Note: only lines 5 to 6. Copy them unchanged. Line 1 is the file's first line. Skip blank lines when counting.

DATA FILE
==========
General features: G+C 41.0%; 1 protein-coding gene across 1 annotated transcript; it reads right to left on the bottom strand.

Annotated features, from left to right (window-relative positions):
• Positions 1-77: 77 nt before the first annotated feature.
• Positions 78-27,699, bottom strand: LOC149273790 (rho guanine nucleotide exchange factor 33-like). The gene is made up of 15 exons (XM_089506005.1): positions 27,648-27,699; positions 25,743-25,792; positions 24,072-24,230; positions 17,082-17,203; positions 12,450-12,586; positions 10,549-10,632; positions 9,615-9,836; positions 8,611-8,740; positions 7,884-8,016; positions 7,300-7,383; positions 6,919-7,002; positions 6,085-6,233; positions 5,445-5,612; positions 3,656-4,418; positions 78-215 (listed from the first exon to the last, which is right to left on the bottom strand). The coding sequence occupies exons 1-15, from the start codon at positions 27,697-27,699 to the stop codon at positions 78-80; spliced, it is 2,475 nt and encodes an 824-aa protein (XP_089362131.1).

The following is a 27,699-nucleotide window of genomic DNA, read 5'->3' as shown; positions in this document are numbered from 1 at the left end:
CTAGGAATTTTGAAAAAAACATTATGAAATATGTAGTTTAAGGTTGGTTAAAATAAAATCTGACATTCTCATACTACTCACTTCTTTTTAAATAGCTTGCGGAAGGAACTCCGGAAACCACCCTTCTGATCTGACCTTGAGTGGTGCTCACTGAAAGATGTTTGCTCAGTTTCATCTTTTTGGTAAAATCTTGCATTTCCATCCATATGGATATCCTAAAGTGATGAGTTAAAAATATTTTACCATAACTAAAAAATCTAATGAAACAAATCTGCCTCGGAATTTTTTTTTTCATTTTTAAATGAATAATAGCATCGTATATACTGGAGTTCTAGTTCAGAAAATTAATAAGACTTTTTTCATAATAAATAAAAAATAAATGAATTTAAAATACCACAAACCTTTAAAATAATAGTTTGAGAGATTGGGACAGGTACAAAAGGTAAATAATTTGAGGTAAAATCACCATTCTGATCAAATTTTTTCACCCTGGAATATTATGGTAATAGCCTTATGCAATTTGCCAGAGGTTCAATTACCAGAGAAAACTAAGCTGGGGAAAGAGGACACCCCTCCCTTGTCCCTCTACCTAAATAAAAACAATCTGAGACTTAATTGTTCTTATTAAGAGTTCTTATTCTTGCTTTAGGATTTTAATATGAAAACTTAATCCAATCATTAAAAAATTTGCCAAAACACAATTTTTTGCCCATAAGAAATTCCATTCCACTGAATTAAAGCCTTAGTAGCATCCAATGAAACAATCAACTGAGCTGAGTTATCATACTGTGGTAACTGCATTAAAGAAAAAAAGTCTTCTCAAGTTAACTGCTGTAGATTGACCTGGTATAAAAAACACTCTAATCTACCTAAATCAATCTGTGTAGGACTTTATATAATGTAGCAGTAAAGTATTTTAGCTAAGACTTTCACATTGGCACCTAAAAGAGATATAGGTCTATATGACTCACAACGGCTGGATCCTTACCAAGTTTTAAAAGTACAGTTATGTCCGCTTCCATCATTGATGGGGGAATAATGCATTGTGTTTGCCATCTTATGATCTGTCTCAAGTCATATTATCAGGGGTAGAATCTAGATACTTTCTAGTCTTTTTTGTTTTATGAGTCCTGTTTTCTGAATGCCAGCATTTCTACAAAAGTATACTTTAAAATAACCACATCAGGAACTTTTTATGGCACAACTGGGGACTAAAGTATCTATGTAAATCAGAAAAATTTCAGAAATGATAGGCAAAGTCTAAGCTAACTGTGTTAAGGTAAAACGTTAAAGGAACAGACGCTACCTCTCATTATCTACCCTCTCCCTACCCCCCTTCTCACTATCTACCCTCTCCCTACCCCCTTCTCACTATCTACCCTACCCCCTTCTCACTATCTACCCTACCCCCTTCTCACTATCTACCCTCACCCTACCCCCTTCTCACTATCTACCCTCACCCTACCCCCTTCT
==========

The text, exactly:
The following is a 27,699-nucleotide window of genomic DNA, read 5'->3' as shown; positions in this document are numbered from 1 at the left end:
CTAGGAATTTTGAAAAAAACATTATGAAATATGTAGTTTAAGGTTGGTTAAAATAAAATCTGACATTCTCATACTACTCACTTCTTTTTAAATAGCTTGCGGAAGGAACTCCGGAAACCACCCTTCTGATCTGACCTTGAGTGGTGCTCACTGAAAGATGTTTGCTCAGTTTCATCTTTTTGGTAAAATCTTGCATTTCCATCCATATGGATATCCTAAAGTGATGAGTTAAAAATATTTTACCATAACTAAAAAATCTAATGAAACAAATCTGCCTCGGAATTTTTTTTTTCATTTTTAAATGAATAATAGCATCGTATATACTGGAGTTCTAGTTCAGAAAATTAATAAGACTTTTTTCATAATAAATAAAAAATAAATGAATTTAAAATACCACAAACCTTTAAAATAATAGTTTGAGAGATTGGGACAGGTACAAAAGGTAAATAATTTGAGGTAAAATCACCATTCTGATCAAATTTTTTCACCCTGGAATATTATGGTAATAGCCTTATGCAATTTGCCAGAGGTTCAATTACCAGAGAAAACTAAGCTGGGGAAAGAGGACACCCCTCCCTTGTCCCTCTACCTAAATAAAAACAATCTGAGACTTAATTGTTCTTATTAAGAGTTCTTATTCTTGCTTTAGGATTTTAATATGAAAACTTAATCCAATCATTAAAAAATTTGCCAAAACACAATTTTTTGCCCATAAGAAATTCCATTCCACTGAATTAAAGCCTTAGTAGCATCCAATGAAACAATCAACTGAGCTGAGTTATCATACTGTGGTAACTGCATTAAAGAAAAAAAGTCTTCTCAAGTTAACTGCTGTAGATTGACCTGGTATAAAAAACACTCTAATCTACCTAAATCAATCTGTGTAGGACTTTATATAATGTAGCAGTAAAGTATTTTAGCTAAGACTTTCACATTGGCACCTAAAAGAGATATAGGTCTATATGACTCACAACGGCTGGATCCTTACCAAGTTTTAAAAGTACAGTTATGTCCGCTTCCATCATTGATGGGGGAATAATGCATTGTGTTTGCCATCTTATGATCTGTCTCAAGTCATATTATCAGGGGTAGAATCTAGATACTTTCTAGTCTTTTTTGTTTTATGAGTCCTGTTTTCTGAATGCCAGCATTTCTACAAAAGTATACTTTAAAATAACCACATCAGGAACTTTTTATGGCACAACTGGGGACTAAAGTATCTATGTAAATCAGAAAAATTTCAGAAATGATAGGCAAAGTCTAAGCTAACTGTGTTAAGGTAAAACGTTAAAGGAACAGACGCTACCTCTCATTATCTACCCTCTCCCTACCCCCCTTCTCACTATCTACCCTCTCCCTACCCCCTTCTCACTATCTACCCTACCCCCTTCTCACTATCTACCCTACCCCCTTCTCACTATCTACCCTCACCCTACCCCCTTCTCACTATCTACCCTCACCCTACCCCCTTCT